Earned Premium

AAA

DEFINITION of 'Earned Premium'

The amount of total premiums collected by an insurance company over a period that have been earned based on the ratio of the time passed on the policies to their effective life. This pro-rated amount of "paid in advance" premiums have been earned and now belong to the insurer.

INVESTOPEDIA EXPLAINS 'Earned Premium'

The premium that a policyholder pays for an insurance contract is not immediately recognized as earnings by the insurer. While the policyholder has met his or her obligation by paying for the policy and thus the benefits that he or she could receive, an insurer has only just begun its obligation when it receives the premium. When the premium is first received it is considered an unearned premium, and is not recognized as profit. As time passes, however, the insurer incrementally changes the status of the premium from “unearned” to “earned”. Until the policy end date is reached the insurer is responsible for any claims made, and only when that date is reached will the entirety of the premium be considered profit.

There are two different methods for calculating earned premiums: the accounting method and the exposure method.

The accounting method is more commonly used, and is how earned premium is shown on the majority of insurers' corporate income statements. The calculation used in this method involves dividing the total premium by 365, and multiplying this by the number of days that have elapsed. For example, an insurer who receives a $1000 premium on a policy that has been in effect for 100 days would have an earned premium of $273.97 ($1,000 / 365 * 100).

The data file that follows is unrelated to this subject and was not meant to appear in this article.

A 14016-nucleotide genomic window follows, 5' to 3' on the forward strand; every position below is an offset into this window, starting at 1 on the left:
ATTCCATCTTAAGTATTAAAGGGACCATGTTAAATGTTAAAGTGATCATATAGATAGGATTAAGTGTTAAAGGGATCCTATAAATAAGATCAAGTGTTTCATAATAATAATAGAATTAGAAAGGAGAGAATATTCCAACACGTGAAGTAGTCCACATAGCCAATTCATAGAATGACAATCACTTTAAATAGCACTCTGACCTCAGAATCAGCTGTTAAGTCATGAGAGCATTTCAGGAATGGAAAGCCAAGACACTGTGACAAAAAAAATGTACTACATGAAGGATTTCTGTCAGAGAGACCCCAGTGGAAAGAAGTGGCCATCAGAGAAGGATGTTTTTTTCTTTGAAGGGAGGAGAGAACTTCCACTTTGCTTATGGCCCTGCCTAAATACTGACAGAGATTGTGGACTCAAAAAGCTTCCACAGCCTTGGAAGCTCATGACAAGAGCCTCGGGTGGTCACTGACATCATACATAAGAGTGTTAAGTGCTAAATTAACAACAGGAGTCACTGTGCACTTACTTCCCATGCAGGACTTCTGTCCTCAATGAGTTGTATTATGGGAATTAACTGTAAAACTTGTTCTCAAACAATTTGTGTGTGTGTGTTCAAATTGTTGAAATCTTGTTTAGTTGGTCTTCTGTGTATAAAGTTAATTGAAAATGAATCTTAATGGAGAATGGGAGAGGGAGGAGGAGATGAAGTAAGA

The exposure method does not take into account the date that a premium was booked, and instead looks at how premiums were exposed to losses over a given period of time. It is the more complicated method, and involves examining the portion of unearned premium exposed to loss during the period being calculated. The exposure method involves the examination of different risk scenarios (using historical data) that may occur over a period of time – from high risk to low risk scenarios – and applies the resulting exposure to premiums earned.

RELATED TERMS
  1. Premium Balance

    The amount of premium that is owed to an insurer for a policy, ...
  2. Paid-Up Additional Insurance

    Additional whole life insurance that a policyholder purchases ...
  3. Net Premiums Written

    The sum of premiums written by an insurance company over the ...
  4. Direct Premiums Written

    Total premiums received before taking into account reinsurance ...
  5. Unearned Premium

    The premium corresponding to the time period remaining on an ...
  6. Premium Income

    1. In investing, income that is earned through the sale of an ...
RELATED FAQS
  1. How does the combined ratio measure the financial health of insurance companies?

    The combined ratio measures the profitability of an insurance company by examining its earned premium from its policyholders ... Read Full Answer >>
  2. When is market to market accounting performed?

    Mark to market accounting is used for substantially all investments or financial instruments held on a corporation's balance ... Read Full Answer >>
  3. What types of assets may be considered off balance sheet (OBS)?

    Though the off-balance-sheet accounting method can be used in a number of scenarios, this accounting practice is especially ... Read Full Answer >>